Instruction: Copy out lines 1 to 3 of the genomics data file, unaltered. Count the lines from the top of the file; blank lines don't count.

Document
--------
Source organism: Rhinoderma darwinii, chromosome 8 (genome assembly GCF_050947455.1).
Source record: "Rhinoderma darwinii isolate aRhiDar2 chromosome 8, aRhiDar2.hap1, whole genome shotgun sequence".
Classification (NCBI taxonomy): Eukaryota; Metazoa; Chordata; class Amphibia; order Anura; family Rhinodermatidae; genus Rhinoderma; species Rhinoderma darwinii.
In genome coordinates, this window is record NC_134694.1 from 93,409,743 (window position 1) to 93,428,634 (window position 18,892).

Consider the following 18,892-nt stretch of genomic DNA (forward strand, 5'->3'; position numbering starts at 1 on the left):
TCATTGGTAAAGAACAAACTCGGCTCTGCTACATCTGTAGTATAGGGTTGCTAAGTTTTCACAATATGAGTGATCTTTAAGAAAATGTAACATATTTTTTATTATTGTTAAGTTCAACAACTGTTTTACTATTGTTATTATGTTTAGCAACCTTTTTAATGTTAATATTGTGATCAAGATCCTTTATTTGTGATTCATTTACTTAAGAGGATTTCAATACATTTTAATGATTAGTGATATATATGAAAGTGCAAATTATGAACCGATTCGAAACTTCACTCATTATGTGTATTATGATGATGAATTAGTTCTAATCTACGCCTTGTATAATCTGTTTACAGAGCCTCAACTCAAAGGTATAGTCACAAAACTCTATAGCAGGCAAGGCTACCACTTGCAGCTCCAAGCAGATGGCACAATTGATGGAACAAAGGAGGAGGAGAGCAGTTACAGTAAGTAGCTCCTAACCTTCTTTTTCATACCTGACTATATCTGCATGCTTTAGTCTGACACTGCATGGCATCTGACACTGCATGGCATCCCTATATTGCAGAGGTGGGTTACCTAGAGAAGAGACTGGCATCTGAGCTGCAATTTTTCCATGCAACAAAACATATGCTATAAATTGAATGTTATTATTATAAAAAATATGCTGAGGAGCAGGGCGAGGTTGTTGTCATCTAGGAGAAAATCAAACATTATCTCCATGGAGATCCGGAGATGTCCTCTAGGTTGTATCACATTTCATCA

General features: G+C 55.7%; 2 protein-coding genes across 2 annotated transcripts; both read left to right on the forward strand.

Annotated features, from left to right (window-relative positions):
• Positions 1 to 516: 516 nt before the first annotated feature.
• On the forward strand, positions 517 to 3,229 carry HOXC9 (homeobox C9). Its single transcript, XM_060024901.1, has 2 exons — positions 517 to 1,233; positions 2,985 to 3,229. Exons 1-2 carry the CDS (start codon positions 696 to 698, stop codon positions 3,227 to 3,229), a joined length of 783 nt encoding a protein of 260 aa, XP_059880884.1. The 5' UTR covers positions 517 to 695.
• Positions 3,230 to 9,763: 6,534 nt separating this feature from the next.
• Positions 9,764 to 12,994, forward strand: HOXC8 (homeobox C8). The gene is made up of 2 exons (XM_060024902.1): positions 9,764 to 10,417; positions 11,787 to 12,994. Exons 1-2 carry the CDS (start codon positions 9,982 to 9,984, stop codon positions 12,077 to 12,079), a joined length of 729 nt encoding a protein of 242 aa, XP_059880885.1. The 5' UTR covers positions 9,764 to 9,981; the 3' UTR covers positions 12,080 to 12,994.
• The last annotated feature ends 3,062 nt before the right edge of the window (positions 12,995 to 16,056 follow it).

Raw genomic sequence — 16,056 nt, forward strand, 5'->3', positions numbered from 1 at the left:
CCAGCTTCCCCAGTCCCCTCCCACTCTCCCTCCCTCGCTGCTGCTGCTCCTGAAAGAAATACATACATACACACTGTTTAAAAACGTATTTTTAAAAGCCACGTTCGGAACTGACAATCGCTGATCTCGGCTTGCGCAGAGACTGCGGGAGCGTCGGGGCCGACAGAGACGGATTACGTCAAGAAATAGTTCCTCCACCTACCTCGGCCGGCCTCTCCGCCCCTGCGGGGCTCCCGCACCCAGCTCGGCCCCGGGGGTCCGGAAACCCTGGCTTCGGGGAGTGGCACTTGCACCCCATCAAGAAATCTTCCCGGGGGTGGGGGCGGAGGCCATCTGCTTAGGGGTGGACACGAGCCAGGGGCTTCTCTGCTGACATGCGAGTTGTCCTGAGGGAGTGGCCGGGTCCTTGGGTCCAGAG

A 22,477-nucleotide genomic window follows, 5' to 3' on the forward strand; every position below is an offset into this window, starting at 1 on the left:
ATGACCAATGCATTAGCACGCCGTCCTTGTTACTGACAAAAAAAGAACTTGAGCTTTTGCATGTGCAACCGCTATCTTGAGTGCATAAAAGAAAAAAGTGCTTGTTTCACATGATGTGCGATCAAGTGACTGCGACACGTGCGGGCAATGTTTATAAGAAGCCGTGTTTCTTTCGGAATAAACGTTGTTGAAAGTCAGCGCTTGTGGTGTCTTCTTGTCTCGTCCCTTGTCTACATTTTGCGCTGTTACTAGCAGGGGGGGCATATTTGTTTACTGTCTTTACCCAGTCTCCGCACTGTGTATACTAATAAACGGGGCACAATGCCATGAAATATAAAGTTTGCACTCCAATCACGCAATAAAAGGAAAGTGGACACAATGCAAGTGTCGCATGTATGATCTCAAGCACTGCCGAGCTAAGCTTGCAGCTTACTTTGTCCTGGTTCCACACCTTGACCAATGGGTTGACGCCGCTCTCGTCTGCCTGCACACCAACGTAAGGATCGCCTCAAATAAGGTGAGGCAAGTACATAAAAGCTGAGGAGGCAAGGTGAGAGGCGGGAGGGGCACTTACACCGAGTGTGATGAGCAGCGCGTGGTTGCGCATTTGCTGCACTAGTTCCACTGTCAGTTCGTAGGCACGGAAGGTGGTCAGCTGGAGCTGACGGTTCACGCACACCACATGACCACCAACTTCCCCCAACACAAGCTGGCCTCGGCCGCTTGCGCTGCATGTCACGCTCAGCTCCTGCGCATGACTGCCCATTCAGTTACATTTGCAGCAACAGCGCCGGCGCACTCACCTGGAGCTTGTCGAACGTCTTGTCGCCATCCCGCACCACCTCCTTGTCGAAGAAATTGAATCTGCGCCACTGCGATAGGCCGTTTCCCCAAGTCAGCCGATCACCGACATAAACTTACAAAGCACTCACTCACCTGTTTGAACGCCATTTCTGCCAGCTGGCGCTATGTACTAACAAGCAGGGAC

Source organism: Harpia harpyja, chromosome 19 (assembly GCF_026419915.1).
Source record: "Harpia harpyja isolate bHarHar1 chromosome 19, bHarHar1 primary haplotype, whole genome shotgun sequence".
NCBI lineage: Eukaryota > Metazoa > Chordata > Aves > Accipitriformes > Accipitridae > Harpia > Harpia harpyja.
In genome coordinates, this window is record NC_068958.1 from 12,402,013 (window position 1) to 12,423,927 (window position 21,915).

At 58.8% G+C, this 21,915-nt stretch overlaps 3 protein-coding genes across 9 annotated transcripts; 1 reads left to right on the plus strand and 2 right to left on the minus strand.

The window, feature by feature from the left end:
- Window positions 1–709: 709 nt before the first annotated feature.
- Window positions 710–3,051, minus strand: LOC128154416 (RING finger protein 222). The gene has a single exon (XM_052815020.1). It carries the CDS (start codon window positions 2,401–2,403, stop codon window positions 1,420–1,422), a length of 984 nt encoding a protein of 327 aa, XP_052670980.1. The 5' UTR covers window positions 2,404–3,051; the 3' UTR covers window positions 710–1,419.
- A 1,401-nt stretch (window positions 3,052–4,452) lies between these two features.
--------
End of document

Source organism: Rhinoderma darwinii, chromosome 8 (genome assembly GCF_050947455.1).
Source record: "Rhinoderma darwinii isolate aRhiDar2 chromosome 8, aRhiDar2.hap1, whole genome shotgun sequence".
Classification (NCBI taxonomy): Eukaryota; Metazoa; Chordata; class Amphibia; order Anura; family Rhinodermatidae; genus Rhinoderma; species Rhinoderma darwinii.